Common Cybersecurity Threats for Developers: Ways to Prevent Them
October 24, 2023 - 12 min. read
Various entities around the world reported about 493 million ransomware attacks in 2022. With many organizations underreporting their security vulnerabilities to protect their reputations, the true number of cyber attacks is likely much higher.
Protecting their company’s reputation is one of the biggest reasons why developers must employ tight security measures for their projects. Companies that experience security breaches go on to spend millions of dollars mending the situation. But before everything goes back in order, their reputation will take a hard hit, resulting in lost client trust.
In other words, businesses cannot afford any security breach, especially a serious cyber attack. And the best way to prevent them is to understand the core of the problem.
Let’s talk about the common security threats facing developers.
Common Cybersecurity Threats for Developers
According to an IBM report, around 83% of organizations experienced more than one security breach in the course of doing business.
Here are some of the most common security issues:
Phishing remains the most common cybersecurity issue developers face. The Federal Bureau of Investigation, in its Internet Crime Report 2022, received over 300,497 phishing complaints.
Unfortunately, most people are not very careful about opening or interacting with questionable communications. Cybercriminals have also upped their game. Many phishing emails and text messages today seem legitimate at first glance, as they very capably mimic credible companies and personalities.
2. Man-in-the-Middle Attack
It cannot be emphasized enough that all company data must be encrypted—any unprotected information can be the gateway to a security breach. Even when developers do everything to ensure security, they don’t have complete control over the system or the rest of the organization’s actions.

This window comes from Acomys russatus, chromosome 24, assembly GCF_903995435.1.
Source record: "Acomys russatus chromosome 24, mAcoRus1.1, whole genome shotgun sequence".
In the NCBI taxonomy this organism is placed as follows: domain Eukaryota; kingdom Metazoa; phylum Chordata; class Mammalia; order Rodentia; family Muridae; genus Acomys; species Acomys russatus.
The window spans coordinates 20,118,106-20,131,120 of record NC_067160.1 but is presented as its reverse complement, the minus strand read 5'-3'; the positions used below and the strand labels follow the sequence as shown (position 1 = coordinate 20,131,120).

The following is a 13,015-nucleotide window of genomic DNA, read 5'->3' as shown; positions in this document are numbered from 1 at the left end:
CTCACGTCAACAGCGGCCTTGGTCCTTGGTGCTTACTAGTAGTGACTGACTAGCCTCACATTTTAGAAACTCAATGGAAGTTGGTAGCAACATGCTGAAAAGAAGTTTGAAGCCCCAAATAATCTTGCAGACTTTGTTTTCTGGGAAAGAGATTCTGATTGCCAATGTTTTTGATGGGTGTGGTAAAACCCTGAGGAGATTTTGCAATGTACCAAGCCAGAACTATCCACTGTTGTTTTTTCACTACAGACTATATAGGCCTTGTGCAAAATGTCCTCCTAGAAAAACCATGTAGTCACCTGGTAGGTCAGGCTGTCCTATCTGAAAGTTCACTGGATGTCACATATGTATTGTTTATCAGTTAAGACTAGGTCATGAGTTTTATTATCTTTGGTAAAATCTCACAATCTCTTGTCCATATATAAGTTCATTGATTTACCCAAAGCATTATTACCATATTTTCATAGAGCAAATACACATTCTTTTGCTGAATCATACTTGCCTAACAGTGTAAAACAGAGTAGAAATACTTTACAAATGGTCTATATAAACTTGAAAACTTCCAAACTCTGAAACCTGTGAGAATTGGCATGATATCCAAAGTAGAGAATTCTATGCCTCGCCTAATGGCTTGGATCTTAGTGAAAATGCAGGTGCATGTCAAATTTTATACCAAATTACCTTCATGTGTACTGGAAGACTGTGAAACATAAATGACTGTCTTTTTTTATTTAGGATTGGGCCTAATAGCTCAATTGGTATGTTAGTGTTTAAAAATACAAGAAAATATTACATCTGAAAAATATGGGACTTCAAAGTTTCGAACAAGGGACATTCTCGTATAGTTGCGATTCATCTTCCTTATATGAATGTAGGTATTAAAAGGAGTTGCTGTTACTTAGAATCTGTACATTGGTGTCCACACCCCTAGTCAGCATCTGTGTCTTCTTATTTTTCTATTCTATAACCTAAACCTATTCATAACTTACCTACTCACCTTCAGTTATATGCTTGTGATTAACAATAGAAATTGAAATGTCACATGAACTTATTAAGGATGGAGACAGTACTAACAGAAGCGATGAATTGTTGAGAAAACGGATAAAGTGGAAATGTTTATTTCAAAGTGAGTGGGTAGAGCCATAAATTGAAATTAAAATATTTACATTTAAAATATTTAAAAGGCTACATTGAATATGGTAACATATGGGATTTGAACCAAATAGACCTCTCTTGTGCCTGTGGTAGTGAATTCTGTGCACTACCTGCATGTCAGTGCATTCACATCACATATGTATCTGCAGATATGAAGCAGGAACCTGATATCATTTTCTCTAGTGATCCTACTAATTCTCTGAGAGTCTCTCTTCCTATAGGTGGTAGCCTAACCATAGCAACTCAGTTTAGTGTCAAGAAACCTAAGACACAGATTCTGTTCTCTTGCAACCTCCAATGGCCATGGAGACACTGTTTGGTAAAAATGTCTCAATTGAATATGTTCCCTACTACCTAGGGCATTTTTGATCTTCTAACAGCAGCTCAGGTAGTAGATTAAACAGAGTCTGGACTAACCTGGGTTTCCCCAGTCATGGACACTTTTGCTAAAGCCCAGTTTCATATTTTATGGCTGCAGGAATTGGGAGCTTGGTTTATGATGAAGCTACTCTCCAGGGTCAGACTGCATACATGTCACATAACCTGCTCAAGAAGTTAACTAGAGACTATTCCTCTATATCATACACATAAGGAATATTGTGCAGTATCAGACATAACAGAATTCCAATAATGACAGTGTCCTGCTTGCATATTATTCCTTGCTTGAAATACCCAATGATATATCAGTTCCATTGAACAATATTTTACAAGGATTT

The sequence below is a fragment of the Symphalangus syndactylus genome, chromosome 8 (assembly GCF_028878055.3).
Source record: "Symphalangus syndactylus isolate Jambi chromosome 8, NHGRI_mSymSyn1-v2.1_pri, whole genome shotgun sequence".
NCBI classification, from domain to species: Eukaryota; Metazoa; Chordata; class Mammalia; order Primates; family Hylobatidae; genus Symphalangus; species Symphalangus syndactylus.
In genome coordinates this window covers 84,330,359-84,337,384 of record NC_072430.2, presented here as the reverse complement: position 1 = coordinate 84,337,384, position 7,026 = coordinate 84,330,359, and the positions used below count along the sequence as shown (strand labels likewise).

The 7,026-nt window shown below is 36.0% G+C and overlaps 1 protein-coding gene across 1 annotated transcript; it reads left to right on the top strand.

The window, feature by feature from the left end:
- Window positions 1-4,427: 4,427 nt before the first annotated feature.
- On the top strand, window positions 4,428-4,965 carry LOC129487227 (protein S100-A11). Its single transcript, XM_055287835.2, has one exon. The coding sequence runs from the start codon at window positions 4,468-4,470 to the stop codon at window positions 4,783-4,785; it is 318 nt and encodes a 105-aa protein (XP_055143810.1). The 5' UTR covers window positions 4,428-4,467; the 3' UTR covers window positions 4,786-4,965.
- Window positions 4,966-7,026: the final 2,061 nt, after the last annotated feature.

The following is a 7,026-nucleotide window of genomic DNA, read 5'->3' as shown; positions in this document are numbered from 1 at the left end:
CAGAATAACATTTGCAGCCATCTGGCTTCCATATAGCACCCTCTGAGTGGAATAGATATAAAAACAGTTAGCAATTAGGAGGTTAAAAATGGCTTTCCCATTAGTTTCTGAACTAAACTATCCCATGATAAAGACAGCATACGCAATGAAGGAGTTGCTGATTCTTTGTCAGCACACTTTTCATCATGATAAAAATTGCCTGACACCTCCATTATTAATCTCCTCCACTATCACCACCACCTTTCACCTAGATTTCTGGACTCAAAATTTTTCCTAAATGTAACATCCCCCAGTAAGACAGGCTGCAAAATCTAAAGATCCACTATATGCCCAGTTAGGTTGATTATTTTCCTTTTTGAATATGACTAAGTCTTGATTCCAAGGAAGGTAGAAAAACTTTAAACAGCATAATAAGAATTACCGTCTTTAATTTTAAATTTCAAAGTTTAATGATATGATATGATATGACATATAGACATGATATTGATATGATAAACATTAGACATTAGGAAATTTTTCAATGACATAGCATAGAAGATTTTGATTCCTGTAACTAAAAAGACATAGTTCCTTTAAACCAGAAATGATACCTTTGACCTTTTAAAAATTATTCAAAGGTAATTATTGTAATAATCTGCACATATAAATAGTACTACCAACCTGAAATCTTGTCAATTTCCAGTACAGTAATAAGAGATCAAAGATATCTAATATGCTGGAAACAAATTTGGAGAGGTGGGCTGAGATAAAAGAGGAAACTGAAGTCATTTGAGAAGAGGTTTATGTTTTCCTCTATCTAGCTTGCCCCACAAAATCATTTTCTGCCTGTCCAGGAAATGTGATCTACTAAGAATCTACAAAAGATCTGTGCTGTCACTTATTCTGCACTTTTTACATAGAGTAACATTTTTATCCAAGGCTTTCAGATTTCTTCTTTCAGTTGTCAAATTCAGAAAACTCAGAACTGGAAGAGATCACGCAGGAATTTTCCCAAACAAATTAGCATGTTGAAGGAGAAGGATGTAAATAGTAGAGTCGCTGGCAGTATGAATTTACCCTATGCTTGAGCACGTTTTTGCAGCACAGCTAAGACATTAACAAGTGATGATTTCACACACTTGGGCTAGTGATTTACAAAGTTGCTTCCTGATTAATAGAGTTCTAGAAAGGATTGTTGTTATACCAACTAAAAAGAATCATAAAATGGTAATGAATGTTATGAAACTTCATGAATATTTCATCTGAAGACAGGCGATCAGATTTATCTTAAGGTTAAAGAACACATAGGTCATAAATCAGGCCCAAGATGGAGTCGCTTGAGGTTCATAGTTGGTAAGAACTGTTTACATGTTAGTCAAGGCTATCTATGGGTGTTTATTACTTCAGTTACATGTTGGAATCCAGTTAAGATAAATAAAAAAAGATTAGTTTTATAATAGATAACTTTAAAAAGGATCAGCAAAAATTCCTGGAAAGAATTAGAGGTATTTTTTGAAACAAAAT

Cybercriminals have been known to install packet sniffers to hunt unencrypted data and isolate them for nefarious purposes.
3. Third-Party Attack
Many organizations rely on open-source software for security. This is hard to fault because it saves them money and time. However, it may also be the reason why a security attack happens. Open-source codes and applications have glaring vulnerabilities hackers can easily take advantage of.
A third-party attack is when cybercriminals inject malicious code into the development project through the vulnerabilities they spot. If they are successful, they can manipulate the system however they want and deliver serious attacks, such as Distributed Denial of Services (DDoS).
4. Brute Force Attack
This type of cyber attack is like a game of luck where hackers try to get into a system by brute-force guessing login credentials. With the use of automated bots, they could make their way into any system within hours or minutes.
Brute force is made easy using the credential stuffing technique. Hackers use compromised credentials across various platforms and use it for their attacks, based on the largely accurate belief that people usually use the same login information.
Malicious software or malware is the use of invasive software to either steal data or manipulate the system for their selfish gains. Some examples of malware are ransomware, adware, trojans, logic bombs, and backdoors.
6. Unsecure Coding Practices
It is a well-accepted equation: unsecure coding practices result in bad websites or apps with weak security.
There are dozens of examples of insecure coding practices:
- Lack of standards in security checks
- Trust of system event data